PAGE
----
Jazz Fest: The Who Show Fighting Spirit

[Updated]  Rain battered the Fair Grounds for a second day, and a prolonged midday rain turned much of the infield to mud. As if on schedule, the rain quit for good near the start of The Who on Jazz Fest’s Acura Stage, and the sun actually shined on “Baba O’Riley.” The Who’s set began woefully as the momentum Keith Moon and John Entwistle generated on “Can’t Explain” was badly needed. “The Seeker” wasn’t an improvement, and “Squeeze Box” was too lightweight to be more than pleasant.

Voodoo Review: Pearl Jam Goes Gleason, Voodoo Goes Noisy

Friday was the first day for Voodoo on City Park's Festival Grounds. On the plus side, you can move more quickly from stage to stage, and there few sad, lonely outposts where bands and fans seemed isolated from the rest of the festival, as could happen on the previous footprint. On the downside, the sound bleed was really rough, particularly on the smaller Flambeau and Carnival stages.

Voodoo Preview: A New Voodoo?

In recent years, Voodoo has at times felt like the festival wants to be something for everybody. This year’s lineup covers less ground. Headliners Pearl Jam, Nine Inch Nails and The Cure have the broad appeal of classic rock (which is what they are in 2013), and Voodoo remains committed to a wide swath of New Orleans music, including Dr. John, Preservation Hall Jazz Band, Glen David Andrews, Coyotes, The Revivalists, Quintron and Miss Pussycat, G-Eazy, and Unicorn Fukr.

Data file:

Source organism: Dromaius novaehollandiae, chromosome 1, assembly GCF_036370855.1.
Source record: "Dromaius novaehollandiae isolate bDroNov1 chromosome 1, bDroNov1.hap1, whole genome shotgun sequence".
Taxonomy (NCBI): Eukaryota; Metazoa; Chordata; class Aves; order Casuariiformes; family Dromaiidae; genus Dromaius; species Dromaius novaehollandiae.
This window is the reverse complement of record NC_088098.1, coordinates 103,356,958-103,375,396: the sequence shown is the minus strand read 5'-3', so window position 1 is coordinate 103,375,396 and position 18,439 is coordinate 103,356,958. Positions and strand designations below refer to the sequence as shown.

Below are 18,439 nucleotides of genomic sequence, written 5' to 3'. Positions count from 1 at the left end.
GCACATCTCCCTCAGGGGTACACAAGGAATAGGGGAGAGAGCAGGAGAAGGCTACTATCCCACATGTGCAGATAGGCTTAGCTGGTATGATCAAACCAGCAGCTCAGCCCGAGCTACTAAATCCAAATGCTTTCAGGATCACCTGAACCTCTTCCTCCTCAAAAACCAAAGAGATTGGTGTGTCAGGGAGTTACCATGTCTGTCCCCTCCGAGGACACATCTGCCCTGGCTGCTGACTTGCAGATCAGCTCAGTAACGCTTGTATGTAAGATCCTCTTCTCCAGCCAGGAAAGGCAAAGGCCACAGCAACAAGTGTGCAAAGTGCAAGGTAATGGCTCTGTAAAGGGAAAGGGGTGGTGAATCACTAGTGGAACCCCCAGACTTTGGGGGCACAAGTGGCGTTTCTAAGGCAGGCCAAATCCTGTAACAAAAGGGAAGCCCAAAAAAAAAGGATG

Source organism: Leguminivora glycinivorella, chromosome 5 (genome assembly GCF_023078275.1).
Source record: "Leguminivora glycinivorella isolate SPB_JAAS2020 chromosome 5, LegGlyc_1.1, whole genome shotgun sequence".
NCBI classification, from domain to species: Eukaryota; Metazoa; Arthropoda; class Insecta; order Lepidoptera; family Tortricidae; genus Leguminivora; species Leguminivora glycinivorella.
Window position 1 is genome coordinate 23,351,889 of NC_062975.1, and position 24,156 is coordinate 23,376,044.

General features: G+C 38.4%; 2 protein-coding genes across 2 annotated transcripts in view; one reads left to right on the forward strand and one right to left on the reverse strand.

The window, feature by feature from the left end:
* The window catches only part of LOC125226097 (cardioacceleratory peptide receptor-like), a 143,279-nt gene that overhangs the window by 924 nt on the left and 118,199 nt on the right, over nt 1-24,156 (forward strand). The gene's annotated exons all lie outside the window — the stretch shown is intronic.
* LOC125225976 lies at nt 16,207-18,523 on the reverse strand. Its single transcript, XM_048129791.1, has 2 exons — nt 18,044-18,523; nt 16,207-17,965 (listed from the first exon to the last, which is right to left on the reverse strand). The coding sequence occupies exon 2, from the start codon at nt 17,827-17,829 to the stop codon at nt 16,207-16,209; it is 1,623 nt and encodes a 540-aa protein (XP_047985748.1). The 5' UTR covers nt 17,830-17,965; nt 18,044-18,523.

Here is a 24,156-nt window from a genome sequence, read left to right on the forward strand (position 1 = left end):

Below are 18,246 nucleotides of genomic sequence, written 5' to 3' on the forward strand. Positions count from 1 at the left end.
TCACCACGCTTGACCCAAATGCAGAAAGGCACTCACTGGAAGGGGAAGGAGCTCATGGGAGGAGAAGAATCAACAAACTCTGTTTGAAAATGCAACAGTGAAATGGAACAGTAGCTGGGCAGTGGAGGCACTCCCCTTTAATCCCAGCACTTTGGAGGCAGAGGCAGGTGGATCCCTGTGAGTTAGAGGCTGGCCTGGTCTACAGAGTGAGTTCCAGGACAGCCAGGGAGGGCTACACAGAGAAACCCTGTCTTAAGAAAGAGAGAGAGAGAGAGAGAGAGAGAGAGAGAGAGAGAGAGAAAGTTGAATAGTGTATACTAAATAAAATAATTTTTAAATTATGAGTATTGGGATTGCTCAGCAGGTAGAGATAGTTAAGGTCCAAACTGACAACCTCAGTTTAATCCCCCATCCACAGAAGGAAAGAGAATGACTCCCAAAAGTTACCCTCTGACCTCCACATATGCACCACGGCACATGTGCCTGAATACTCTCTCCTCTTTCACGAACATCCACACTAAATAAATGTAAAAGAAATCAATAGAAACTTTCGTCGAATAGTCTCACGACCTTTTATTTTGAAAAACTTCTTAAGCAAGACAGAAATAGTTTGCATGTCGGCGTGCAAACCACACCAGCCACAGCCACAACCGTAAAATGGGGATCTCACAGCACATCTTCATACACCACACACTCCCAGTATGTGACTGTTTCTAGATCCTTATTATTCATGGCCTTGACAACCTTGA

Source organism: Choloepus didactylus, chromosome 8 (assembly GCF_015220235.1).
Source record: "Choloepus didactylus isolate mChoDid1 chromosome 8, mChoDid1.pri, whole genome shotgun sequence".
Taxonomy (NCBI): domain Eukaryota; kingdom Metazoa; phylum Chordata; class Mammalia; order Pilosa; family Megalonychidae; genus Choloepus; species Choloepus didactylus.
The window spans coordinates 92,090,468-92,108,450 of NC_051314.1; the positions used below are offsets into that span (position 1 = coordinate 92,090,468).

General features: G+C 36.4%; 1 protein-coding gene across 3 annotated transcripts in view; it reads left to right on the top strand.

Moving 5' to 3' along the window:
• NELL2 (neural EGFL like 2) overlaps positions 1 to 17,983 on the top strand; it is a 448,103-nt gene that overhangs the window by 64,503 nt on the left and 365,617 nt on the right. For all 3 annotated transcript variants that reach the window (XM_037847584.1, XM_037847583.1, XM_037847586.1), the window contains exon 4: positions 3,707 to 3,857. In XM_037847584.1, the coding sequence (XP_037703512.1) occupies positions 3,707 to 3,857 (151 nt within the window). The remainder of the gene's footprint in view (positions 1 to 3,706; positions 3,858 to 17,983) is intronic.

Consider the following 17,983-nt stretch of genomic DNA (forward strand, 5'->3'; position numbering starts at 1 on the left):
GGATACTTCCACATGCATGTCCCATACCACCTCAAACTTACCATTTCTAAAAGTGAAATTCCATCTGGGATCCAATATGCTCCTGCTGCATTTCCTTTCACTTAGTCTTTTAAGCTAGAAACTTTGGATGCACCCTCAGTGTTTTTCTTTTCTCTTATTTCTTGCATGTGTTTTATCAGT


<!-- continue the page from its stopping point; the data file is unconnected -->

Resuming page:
Last Night: Does Dawes Have Women Issues?

Last night at Tipitina's, I tweeted, "Trying to decide: is Dawes sensitive or patronizing to women? Thoughts?" The question was prompted by singer Taylor Goldsmith's delivery of "Most People," the opening song of the set. He sang:

As she listens very carefully to a room of conversation
She can feel the planet orbiting through space
She hears pieces of arguments, beginnings of jokes
And the odd lines of a song she cannot place

Last Night: Shovels and Rope Rein in Rock Music

Before rock musicians began turning up their amplifiers as loud as they could and roaring into microphones, there was something like what Charleston, South Carolina two-piece Shovels and Rope have. Take a subtle, grungy guitar tone, pair it with a kick drum and snare, and you’ve got the simple framework for married couple Michael Trent’s low croon and Cary Ann Hearst’s sweet, Southern voice to harmonize.

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